Academic Article

Racism, Revolution, and Redemption: Let’s Not Do 2020 Again

Submitted by Margaret on Fri, 02/05/2021 - 13:14

Dear non-POC1 friends of CBE International,

If you are reading this message, congratulations. You’ve survived a year of global pandemic, economic recession, social distancing, wildfires, floods, an ammonium nitrate explosion, murder hornets, and likely the most acrimonious US presidential election in living memory. If you’re looking at this list thinking, “feels like something’s missing,” it’s because some of us didn’t survive the racial disharmony that was also a hallmark of 2020.

Also a Mother: Asian Feminist Theology Promotes God Also as Mother

Submitted by Margaret on Fri, 02/05/2021 - 12:57

Imagine waiting to be born inside a small, warm, and dark home. You feel safe and protected, and every need is provided. You are aware of a faraway pulsing and gentle voice. Eventually, the walls begin to squeeze in on you. At first, gently, then with greater force. You are ejected not so much out, but into a new home. You are born. You experience the gentle voice hinted at inside the womb as a person. You recognize her as Mother.

Ordained Women in the Church

Submitted by Margaret on Fri, 02/05/2021 - 12:39

Women today have proven themselves successful in medicine, law, and virtually all other professions. Why, then, do certain churches refuse to ordain them? Some churches claim that ordaining women would be contrary to tradition and Scripture. Men, they say, have led the church for centuries, but female clergy are a relatively new phenomenon, one that reflects the influence of secular humanism and modernism, not orthodox teaching. However, this argument ignores the facts.

YHWH and Marginalization: Israel’s Widows and Abuelita Theology

Submitted by Margaret on Fri, 02/05/2021 - 11:22

The Universal Declaration of Human Rights was adopted by the United Nations General Assembly in 1948. The idea of human rights—fundamental rights for each human irrespective of his or her gender, social status, or origin1—is a characteristic of our modern world and a fruit of the Enlightenment.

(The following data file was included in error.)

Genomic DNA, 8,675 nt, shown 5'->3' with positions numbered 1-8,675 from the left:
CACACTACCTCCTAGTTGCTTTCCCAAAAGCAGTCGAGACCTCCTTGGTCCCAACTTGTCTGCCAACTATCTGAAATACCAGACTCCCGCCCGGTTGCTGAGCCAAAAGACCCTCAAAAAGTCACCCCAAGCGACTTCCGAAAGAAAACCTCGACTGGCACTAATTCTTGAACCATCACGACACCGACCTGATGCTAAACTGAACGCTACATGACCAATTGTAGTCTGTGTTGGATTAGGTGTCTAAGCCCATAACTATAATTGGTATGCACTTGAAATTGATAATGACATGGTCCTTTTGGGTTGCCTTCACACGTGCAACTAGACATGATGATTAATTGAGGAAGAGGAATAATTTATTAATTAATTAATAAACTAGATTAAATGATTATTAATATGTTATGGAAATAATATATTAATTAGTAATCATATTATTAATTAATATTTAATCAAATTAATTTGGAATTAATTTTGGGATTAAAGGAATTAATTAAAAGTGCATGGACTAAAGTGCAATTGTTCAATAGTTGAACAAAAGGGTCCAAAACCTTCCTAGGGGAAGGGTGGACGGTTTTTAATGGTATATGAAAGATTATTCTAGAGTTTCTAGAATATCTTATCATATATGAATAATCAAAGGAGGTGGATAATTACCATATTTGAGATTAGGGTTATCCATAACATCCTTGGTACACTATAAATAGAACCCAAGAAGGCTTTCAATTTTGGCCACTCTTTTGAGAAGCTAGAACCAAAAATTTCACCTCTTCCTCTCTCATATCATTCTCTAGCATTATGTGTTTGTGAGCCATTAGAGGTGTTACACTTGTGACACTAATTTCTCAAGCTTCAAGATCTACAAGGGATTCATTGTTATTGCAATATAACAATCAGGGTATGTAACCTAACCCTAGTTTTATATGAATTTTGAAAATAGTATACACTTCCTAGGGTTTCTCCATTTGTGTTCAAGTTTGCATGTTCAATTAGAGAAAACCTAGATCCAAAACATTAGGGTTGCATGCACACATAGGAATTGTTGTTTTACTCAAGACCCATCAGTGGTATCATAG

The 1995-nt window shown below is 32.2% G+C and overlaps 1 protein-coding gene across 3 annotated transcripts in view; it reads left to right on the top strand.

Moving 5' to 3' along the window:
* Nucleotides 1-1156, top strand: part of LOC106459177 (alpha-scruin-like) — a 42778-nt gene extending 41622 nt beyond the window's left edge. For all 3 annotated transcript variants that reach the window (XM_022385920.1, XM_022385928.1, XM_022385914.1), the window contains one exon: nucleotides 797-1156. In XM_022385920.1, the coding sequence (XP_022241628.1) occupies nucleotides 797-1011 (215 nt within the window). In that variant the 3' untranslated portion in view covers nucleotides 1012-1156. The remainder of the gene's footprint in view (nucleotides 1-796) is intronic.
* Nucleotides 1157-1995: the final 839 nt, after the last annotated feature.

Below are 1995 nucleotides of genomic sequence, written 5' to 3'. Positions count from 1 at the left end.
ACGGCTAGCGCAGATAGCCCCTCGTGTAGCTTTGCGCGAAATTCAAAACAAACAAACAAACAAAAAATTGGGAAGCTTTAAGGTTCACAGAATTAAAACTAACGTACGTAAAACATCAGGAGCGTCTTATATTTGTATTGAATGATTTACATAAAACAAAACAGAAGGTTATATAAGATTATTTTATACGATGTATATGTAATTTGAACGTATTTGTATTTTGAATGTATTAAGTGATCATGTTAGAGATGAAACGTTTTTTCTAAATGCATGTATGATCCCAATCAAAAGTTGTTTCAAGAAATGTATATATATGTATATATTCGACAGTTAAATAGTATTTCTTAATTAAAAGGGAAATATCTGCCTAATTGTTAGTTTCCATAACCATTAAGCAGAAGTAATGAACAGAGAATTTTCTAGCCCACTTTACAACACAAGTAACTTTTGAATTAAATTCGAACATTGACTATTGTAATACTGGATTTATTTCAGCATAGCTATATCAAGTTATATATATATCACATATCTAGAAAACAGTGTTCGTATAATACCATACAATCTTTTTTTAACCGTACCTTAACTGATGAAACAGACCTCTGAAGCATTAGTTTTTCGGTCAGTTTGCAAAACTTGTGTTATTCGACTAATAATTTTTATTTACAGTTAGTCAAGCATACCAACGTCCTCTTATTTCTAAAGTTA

Covenant Partners: An Egalitarian Reading of Genesis 17:15–16

Submitted by Margaret on Tue, 12/29/2020 - 08:21

Personhood is deeply intertwined with the names we are given. In the biblical narrative, names of characters brim with meaning. Such meaning is enhanced in those instances in which a person takes or is given a new name.1 A rare example of a woman undergoing a name change is Sarai, who takes on the new identity of “Sarah” in Gen 17. This transpires within the various iterations of God’s covenant with Abraham (the Abrahamic covenant) found in Gen 12–17.

Unveiling Old Testament Women with Accurate Translation

Submitted by Margaret on Mon, 12/28/2020 - 15:53

Hebrew nouns have grammatical gender, either feminine or masculine. Hebrew verbs distinguish masculine and feminine plurals as well as masculine and feminine singulars. English translations generally mirror the gender of such verbs in narrative and usually, but not always, when the female metaphor is inescapably gendered—for example, childbirth.

The Poor Widow Who Gave at the Temple: Narrative Logic in Mark 12:41–44

Submitted by Margaret on Mon, 12/28/2020 - 15:43

In Mark 12:41–44, a woman shows the readers the way to follow Christ as she foreshadows the suffering that lies ahead for Messiah and for the disciples by giving her “whole life” to God. Thus, she should not be overlooked in the Bible’s long list of exemplary women. Through Mark’s artful storytelling, this unnamed woman—whom Jesus witnesses giving an offering in the temple—encapsulates the self-giving life of Christ and foreshadows the lives of all Christians who follow Jesus well.